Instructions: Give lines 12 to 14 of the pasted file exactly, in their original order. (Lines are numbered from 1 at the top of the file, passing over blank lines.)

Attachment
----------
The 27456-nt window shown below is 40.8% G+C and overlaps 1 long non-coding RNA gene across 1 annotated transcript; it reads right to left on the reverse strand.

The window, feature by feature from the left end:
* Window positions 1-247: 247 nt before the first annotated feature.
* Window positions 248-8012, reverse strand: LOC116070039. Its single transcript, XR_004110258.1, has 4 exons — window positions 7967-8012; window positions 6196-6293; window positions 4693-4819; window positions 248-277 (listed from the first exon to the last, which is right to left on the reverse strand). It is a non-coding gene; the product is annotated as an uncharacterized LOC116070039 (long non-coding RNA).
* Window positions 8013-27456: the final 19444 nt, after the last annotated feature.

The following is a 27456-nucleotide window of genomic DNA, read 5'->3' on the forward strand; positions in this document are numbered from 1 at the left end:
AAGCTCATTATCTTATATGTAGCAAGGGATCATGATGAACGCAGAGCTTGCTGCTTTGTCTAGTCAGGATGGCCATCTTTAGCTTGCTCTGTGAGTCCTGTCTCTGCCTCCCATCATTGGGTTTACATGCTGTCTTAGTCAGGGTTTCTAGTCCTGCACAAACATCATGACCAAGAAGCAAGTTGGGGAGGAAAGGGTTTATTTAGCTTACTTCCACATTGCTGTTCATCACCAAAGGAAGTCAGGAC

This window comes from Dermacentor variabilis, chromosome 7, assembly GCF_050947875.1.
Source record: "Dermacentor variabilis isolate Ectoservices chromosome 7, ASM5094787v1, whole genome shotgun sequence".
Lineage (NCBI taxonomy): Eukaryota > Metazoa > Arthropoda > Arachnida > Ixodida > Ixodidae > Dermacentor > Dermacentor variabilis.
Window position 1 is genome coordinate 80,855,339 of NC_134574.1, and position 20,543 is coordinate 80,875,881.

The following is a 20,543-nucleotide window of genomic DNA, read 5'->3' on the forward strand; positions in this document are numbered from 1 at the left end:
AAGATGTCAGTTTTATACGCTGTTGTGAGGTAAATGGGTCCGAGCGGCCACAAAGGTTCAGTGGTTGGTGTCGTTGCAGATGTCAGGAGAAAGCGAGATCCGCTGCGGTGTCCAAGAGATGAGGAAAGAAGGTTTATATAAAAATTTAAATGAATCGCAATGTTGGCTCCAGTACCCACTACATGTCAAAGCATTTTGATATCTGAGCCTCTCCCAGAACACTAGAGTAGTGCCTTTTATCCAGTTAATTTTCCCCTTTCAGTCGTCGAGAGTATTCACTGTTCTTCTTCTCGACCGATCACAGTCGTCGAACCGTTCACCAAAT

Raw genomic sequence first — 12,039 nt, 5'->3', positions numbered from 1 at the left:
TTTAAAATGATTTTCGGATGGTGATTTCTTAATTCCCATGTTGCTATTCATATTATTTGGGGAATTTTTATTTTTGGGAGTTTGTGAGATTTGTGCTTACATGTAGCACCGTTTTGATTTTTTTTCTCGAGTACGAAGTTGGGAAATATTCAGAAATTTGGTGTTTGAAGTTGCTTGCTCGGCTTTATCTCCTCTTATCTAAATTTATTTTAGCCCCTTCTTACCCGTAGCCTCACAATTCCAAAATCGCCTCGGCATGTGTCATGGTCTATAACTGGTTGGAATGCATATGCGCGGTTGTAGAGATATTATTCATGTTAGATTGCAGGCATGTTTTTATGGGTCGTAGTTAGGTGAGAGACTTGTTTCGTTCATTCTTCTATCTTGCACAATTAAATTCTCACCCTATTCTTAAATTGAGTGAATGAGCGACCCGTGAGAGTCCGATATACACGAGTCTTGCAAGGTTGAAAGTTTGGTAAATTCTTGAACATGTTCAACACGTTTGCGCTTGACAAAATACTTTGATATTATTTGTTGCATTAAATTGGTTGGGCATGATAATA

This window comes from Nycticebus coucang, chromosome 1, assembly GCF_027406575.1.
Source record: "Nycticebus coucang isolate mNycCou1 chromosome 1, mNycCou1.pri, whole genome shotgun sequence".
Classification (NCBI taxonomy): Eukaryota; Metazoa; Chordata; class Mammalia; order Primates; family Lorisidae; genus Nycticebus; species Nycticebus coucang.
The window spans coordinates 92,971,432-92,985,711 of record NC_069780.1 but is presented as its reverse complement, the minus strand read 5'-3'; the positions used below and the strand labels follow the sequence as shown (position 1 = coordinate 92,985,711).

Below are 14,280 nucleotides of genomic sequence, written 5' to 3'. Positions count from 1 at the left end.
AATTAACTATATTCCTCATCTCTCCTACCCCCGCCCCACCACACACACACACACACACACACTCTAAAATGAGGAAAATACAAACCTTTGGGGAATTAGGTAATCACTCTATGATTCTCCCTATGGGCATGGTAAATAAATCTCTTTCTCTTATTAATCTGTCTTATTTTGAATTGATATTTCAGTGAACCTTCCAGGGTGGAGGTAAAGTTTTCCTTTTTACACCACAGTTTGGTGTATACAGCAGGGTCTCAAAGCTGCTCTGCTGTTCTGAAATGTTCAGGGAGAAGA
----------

The following is a 20,543-nucleotide window of genomic DNA, read 5'->3' on the forward strand; positions in this document are numbered from 1 at the left end:
AAGATGTCAGTTTTATACGCTGTTGTGAGGTAAATGGGTCCGAGCGGCCACAAAGGTTCAGTGGTTGGTGTCGTTGCAGATGTCAGGAGAAAGCGAGATCCGCTGCGGTGTCCAAGAGATGAGGAAAGAAGGTTTATATAAAAATTTAAATGAATCGCAATGTTGGCTCCAGTACCCACTACATGTCAAAGCATTTTGATATCTGAGCCTCTCCCAGAACACTAGAGTAGTGCCTTTTATCCAGTTAATTTTCCCCTTTCAGTCGTCGAGAGTATTCACTGTTCTTCTTCTCGACCGATCACAGTCGTCGAACCGTTCACCAAAT

Raw genomic sequence first — 12,039 nt, 5'->3', positions numbered from 1 at the left: